Like Nampa, Caldwell is also experiencing an influx of development, and Fultz said he expects that trend to continue in 2020. He said he is working with several developers interested in building residential, commercial and industrial projects in Caldwell. 

He said he could not reveal which projects were in the works, but said some of the developers are from out of state, including Utah and Indiana. Fultz said downtown Caldwell will continue to grow, with more businesses filling some of the vacant buildings in the area. 


Peña said he is "anxious" to see how the incoming Amazon fulfillment center will impact the Treasure Valley — specifically, how the center will impact employment at the Ford Idaho Center and how much it will add to traffic near the site. 

He said he also plans to pay attention to the growth in downtown Nampa and is looking forward to seeing information about how Nampa's demographics have changed in the 2020 Census. 


"At the beginning of my second year in office, my learning curve looks a lot less like a vertical line. With experience comes the ability to fulfill the duties of Commissioner at a deeper level. One of my areas of focus this year will be to strengthen relationships with the 16 department heads under the direct supervision of the Board. In addition, I will be focused on how to be more visible in the community.

"Other goals for 2020 include a continued push for the development of a Capital Improvements Plan (CIP) which will include a 5-year prioritization of what projects should be funded and when. Critical to the CIP is the identification of well-forecasted revenue sources which will be used to pay for future building projects and major expenses. Having a Plan and the Fund in place translates to transparency for taxpayers and gives clarity and direction to decision-makers when spending taxpayer dollars. The budget will continue to be a top priority.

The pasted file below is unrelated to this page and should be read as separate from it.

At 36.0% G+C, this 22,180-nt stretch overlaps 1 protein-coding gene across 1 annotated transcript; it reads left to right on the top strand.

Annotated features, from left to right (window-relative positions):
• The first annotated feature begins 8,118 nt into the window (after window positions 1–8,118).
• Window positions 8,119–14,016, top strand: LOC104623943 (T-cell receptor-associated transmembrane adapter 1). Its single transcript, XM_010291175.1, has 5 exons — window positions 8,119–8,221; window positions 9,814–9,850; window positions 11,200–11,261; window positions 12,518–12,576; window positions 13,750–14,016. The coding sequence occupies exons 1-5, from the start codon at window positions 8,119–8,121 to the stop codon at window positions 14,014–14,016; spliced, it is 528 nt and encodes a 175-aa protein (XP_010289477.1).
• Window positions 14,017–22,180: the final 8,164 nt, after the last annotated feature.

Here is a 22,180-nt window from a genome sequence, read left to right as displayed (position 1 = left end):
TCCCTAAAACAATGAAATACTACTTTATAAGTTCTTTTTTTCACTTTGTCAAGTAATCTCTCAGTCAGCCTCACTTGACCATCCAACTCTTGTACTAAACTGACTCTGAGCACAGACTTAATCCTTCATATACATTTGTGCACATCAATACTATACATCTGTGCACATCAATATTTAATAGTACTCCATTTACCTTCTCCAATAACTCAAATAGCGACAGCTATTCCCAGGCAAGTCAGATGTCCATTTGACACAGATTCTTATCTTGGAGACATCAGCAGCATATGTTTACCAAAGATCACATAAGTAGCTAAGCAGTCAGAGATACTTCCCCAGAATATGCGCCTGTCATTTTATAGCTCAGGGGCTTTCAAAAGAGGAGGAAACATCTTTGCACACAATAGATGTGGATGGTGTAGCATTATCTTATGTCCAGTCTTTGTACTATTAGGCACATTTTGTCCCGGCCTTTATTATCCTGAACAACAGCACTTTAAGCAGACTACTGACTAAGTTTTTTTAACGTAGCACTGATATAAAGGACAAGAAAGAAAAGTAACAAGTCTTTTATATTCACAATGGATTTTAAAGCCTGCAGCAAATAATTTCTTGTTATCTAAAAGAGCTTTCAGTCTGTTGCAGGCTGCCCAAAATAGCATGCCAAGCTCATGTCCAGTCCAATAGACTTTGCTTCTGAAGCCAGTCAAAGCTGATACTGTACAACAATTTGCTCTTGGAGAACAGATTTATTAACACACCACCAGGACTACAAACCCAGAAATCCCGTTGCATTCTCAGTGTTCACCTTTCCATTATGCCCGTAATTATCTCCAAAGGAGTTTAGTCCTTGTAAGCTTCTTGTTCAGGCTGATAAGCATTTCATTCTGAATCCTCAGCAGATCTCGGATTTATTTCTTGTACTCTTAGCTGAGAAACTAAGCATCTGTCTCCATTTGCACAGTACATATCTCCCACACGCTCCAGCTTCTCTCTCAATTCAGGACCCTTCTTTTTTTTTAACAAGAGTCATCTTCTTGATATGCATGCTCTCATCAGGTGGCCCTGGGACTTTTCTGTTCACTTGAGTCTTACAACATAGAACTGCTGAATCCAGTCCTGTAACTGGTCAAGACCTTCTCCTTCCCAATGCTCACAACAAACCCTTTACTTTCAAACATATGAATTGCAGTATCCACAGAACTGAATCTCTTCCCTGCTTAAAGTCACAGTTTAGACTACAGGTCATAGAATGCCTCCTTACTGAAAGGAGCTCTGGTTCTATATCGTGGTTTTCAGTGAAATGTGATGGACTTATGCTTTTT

"Encouraging growth in the commercial and industrial sector will help balance the tax burden between the residential and business sector. In other words, new construction will help minimize the tax impact on existing residents.

"Time will also be dedicated toward the establishment of impact fees for fire districts, parks and transportation. This is the first time the County has served as administrator for collecting fees so thank you for your patience.

"The newest detention facility for women, also known as POD 6, will be up and operational shortly into the new year. It will be a valuable addition to public safety. Look for a virtual tour of the facility on the County’s web page in the future. A permanent solution for public safety will continue to stalemate until Commissioners earmark a portion of the budget to service debt. This will be the third consecutive year I lobby for a Capital Improvements Fund by resolution."


The Assessor's Office's goals for 2020 include opening a second DMV location, enhancing its portion of the county website, and raising awareness about two property tax assistance programs.

One program is the Property Tax Reduction program, which helps property owners who qualify for the homeowner’s exemption by paying a portion of their property taxes. 

The second program is the 100% Service-Connected Disabled Veterans Property Tax Benefit for veterans who are rated 100% service-connected disabled. There is no income limitation for that option. Currently, this program provides a property tax reduction of $1,320 annually.

Both the Property Tax Reduction program and the disabled veterans program require annual applications to be completed and returned to the assessor’s office by April 15 each year. However, homeowners are advised to return completed applications early. Property owners can potentially qualify for either program or both.


"One major priority our agency has this year is finding a location for a second Drivers License office somewhere in western Ada County," according to a statement from the office. "We’ve been working with Ada County Development Services and real estate brokers to find the best location – which needs to be able to accommodate lots of cars and people and is near major streets so people have good access. We’ve got some ideas, but they aren’t developed enough to share publicly at this point. We need to get that figured out this year.